See on this Almut Hintze“Frašō.kǝrǝti,” in Encyclopaedia Iranica10.2 ed. Ehsan Yarshater (London: Routledge2000) 190–192; Boyce Zoroastrians 25–26 summarizes this “renovation/healing” theorized by the Bundahishn in the following terms: “ ‘Creation’ was the first of the three times into which the drama of cosmic history is divided. Angra Mainyu’s [sc. Ahriman’s] attack inaugurated the second time that of ‘Mixture’ (Pahlavi ‘Gumezisn’) during which this world is no longer wholly good but is a blend of good and evil; for the cycle of being having been set in motion Angra Mainyu continues to attack with the Daevas [sc. devs] and all the other legions of darkness which he had brought into existence … mankind thus shared with the spenta divinities the great common purpose of gradually overcoming evil and restoring the world to its original perfect state. The glorious moment when this will be achieved is called ‘Frashokereti’ (Pahlavi ‘Frashegird’) a term which probably means ‘Healing’ or ‘Renovation’. Therewith history will cease for the third time that of ‘Separation’ (Pahlavi ‘Wizarishn’) will be ushered in. This is the time when good will be separated again from evil; and since evil will then be utterly destroyed the period of Separation is eternal and in it Ahura Mazda and all the Yazatas and men and women will live together for ever in perfect untroubled goodness and peace.” It must be remarked that this picture is attested with certainty only in Sassanian times and not in pre-Christian times. Moreover the exact fate of the wicked punished in hell at that final stage – the most crucial element for a comparison with the Christian doctrine of apokatastasis – remains ambiguous: see above the main text.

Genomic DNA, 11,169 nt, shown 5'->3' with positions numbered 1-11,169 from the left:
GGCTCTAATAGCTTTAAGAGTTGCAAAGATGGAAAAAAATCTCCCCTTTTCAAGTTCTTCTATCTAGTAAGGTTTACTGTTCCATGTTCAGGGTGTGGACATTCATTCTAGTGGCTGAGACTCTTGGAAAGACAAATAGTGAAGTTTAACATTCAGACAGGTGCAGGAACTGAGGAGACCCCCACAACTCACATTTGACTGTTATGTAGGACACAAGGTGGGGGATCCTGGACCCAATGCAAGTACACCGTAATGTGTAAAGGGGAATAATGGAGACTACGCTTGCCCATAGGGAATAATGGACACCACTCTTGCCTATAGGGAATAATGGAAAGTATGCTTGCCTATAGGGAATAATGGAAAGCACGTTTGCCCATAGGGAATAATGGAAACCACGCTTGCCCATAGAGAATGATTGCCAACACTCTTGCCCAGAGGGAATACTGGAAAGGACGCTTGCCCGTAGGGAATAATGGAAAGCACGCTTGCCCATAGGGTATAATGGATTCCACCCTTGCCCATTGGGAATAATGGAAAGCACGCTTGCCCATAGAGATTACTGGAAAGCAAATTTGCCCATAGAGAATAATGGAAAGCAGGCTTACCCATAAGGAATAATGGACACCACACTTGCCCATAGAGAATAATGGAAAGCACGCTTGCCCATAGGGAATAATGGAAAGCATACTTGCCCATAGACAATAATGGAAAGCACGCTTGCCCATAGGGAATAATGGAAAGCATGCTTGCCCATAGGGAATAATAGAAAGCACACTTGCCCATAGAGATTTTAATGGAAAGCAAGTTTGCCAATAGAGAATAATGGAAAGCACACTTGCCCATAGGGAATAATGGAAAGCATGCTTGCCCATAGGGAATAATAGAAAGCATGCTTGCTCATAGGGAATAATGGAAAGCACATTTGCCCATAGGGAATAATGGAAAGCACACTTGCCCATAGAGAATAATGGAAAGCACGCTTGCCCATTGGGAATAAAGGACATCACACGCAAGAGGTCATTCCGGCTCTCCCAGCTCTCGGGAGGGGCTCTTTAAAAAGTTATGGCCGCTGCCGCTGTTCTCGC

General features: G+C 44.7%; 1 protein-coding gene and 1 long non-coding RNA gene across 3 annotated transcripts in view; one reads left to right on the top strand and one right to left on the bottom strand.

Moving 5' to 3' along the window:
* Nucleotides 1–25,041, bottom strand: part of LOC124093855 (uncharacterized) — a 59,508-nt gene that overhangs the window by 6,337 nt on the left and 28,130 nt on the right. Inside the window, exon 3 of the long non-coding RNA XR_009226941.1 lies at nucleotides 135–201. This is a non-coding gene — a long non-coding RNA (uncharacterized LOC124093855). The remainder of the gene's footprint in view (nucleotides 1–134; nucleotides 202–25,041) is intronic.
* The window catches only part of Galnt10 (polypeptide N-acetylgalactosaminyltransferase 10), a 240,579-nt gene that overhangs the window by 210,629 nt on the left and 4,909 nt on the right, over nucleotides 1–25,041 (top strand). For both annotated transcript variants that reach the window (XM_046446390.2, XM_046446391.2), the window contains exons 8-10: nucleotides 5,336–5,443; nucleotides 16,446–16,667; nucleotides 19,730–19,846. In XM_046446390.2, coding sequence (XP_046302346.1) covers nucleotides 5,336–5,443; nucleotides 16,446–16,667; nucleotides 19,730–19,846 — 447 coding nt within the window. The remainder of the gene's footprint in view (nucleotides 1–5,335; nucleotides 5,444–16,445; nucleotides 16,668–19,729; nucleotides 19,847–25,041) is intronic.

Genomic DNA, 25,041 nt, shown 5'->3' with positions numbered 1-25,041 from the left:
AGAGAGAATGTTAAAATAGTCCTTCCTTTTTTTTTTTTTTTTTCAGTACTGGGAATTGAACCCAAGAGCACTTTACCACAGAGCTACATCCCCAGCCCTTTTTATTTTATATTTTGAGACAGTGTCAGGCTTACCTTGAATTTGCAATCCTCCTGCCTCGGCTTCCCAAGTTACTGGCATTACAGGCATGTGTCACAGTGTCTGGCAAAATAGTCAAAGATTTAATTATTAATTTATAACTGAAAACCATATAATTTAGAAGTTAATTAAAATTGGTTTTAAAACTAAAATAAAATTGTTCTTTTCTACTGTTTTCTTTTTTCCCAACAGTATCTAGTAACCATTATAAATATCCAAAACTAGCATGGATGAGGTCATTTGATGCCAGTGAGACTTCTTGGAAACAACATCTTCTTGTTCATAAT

BoyceHistory1.242–244 sees “two different traditions in Zoroastrianism with regard to the fate of the sinners. Some traditions state that the sinners will be destroyed utterly others that the final judgement – which is carried out by a river of fiery metal extracted from the mountains and flowing over the (flat) earth … – will eradicate evil from the resurrected bodies of the sinners and thus cleanse them. (It is perhaps useful to state here that this is the final judgement; there is no divine tribunal actually no part played by the gods in these traditions.) The end result in both scenarios is the total eradication of evil from creation by which the Evil Spirit is rendered powerless and following which the world is renewed. All this will take place at a destined time which (in the Zoroastrian sources) is calculated since the entire history of creation mixture and separation (of good and evil) will unfold within the span of 9000 (or 12000) years.” See also Mary Boyce “On the Orthodoxy of Sasanian Zoroastrianism” Bulletin of the School of Oriental and African Studies 59: 11–28 (1996): 23–24.
Full analysis in RamelliBardaisan of Edessa107–124. The fragment preserved by Porphyry in De Styge is reported by Stobaeus Anthology [Ecl. Phys.] 1.3.56; 1.66.24–70.13 Wachsmuth = Porphyry fr. 376 Smith.
Shaul Shaked“The Myth of Zurvan: Cosmogony and Eschatology,” in Messiah and Christos: Studies in the Jewish Origins of Christianityeds. Shaul Shaked and Guy Stroumsa TSAJ 32 (Tübingen: Mohr Siebeck1992) 219–240.